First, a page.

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24 November 2013

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William R. Cumming

Interesting piece that captures some of the complexity of JFK his life and gifts and burdens! But the what if of history for me is the potential of his older brother Joe lost over the Channel or France in WWII? How much of a driver was that older brother for JFK and his loss?

Ramojus

Not to be a boor, but I've always wondered about JFK's sexual encounters. Given his physical health issues (Addison's disease, bad back etc.) and an unwillingness to engage in foreplay; what kind of sexual activity did he engage in? I mean was he on his back while the woman did all the work?

Or was his sexual prowess exaggerated by the Boomer "Playboy philosophy" ethos of the times?

turcopolier

ramojus

Doing all the work? They were just doing their patriotic duty. pl

Mark Logan

Mr. Sale,

I've read a bit about Joe's brilliant timing in the stock markets of his day. It seems clear he had some associations with bootleggers, but those came largely after he had played Wall Street as if it was his own personal fiddle. He utterly nailed the peaks and valleys. I didn't want to start an argument, but thought thinking him simply a crime boss misses a lot.

I think Joe was one of those guys whose incredible gift in one area, finance (gambling?), caused him to conclude he was gifted in general. Case in point, his bad assessment of Hitler and his recklessness about publicly proclaiming it. Nevertheless, he continued to believe both he and his had to be "special".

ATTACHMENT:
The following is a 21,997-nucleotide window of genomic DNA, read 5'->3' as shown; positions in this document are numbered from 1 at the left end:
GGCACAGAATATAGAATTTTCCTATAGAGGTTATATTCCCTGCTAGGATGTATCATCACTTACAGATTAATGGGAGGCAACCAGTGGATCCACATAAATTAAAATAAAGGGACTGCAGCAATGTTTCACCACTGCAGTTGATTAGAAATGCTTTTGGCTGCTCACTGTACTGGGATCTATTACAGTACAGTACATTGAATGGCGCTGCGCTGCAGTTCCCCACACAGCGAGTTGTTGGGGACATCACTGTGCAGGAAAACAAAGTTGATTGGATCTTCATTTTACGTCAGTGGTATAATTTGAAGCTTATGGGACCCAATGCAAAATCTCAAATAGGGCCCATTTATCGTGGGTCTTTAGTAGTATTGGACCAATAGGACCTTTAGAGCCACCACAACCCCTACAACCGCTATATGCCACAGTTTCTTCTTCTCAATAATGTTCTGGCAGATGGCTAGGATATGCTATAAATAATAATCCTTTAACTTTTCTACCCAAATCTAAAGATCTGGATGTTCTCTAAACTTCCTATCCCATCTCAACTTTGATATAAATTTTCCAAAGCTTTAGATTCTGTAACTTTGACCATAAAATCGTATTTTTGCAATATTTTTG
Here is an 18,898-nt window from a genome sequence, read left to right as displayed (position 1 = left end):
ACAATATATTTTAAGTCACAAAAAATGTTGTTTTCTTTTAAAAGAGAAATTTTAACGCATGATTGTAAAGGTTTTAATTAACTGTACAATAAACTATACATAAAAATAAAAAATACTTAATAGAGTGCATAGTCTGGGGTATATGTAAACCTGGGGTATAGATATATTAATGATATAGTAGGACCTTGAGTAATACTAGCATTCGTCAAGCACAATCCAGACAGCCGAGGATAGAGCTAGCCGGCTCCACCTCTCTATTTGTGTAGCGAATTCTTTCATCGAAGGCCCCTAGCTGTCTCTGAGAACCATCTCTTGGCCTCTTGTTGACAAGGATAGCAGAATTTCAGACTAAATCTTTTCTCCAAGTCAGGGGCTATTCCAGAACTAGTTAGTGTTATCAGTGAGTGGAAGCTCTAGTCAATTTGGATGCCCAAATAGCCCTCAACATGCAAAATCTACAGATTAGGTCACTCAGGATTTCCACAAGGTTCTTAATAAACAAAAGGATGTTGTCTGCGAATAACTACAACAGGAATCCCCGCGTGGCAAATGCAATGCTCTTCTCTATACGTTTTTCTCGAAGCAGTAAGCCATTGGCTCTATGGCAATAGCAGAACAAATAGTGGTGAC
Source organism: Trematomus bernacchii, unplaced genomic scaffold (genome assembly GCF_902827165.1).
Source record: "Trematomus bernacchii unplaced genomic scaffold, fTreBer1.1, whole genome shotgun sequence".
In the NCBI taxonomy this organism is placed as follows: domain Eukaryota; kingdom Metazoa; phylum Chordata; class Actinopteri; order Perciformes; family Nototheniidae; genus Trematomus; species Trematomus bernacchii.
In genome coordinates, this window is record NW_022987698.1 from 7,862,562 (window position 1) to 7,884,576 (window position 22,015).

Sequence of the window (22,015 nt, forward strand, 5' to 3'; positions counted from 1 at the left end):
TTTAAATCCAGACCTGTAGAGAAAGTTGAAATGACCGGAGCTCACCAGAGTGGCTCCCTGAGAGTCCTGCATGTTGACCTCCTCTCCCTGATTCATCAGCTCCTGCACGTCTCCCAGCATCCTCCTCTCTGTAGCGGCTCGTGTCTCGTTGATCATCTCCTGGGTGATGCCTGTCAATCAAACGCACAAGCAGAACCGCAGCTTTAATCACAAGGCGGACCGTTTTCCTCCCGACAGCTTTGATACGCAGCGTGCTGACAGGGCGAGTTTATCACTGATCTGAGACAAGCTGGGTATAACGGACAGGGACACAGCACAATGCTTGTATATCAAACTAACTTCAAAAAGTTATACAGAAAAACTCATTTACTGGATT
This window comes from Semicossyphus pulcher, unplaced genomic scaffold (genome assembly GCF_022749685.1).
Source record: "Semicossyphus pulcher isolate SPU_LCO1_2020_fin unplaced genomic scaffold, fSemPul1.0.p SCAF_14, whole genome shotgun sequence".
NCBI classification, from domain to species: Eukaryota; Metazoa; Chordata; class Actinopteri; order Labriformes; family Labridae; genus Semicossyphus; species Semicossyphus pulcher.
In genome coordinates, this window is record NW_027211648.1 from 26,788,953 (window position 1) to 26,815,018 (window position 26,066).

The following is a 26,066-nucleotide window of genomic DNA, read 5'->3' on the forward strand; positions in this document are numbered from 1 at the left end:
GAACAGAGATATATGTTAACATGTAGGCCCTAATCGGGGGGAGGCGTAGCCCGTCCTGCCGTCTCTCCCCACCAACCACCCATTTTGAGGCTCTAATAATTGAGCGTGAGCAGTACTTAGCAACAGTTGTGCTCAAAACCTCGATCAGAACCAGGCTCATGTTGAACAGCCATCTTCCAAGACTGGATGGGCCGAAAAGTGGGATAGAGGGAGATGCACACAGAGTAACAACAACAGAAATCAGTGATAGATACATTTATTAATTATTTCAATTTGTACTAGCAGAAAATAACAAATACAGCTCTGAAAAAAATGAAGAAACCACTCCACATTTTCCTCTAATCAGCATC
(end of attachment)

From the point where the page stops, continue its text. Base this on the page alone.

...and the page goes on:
Bobo

Mr. Sale I have always enjoyed your writings in the past.
My departed Irish Mother, whose father was a bootlegger also from an uncultured, uneducated though moral family, would always tell me if you cannot say anything nice about someone then do not say it. I assume this also applies to writers. Sounds like you were under the bed.

LJ

For another point of view:

http://www.ctka.net/1979/ProbeV4N6_The_Posthumous_Assassination_of%20JFK.html

Joe100

WRC -

My father knew both Joe and John Kennedy at college, thought quite highly of Joe and felt he had great potential. My recollection is that he did not have a positive opinion of John and turned down an offer by JFK to join his senatorial staff.


Harper

JFK overcame the "sins of the father" in many respects that are so long forgotten today that we have come to accept a level of political mediocrity in our presidents that is our own cultural sin. I can cite the known instances where he did indeed leave a lasting legacy, from the Apollo program, to a network of major dams and other infrastructure projects that survive as further landmarks to his achievements. Kennedy took on the steel barons and did many other things that transformed the potential of the American economy. Many of these prospective breakthroughs in the conditions of life for a vast majority of our fellow citizens were lost following his murder and the plunge into Indochina.

William R. Cumming

Thanks Joe 100 and I have some confirmatory opinions on that subject from a number of others. Senator Smathers of Florida and JFK partied hard until about 1958!

When I grew up in Arlington many underage teens drank beer in Georgetown. The legal drinking age was 18 in DC!

Since I went a number of times to see Senate debates with a friend later a CIA Station Chief I recognized both Senators. Georgetown was their very conspicuous playground. Often with very willing young women! A troubling lack of discretion.

The beaver

Just have to read the snippets published in the media when the book of Mimi Alford came out two yrs ago to realise what was happening during that period.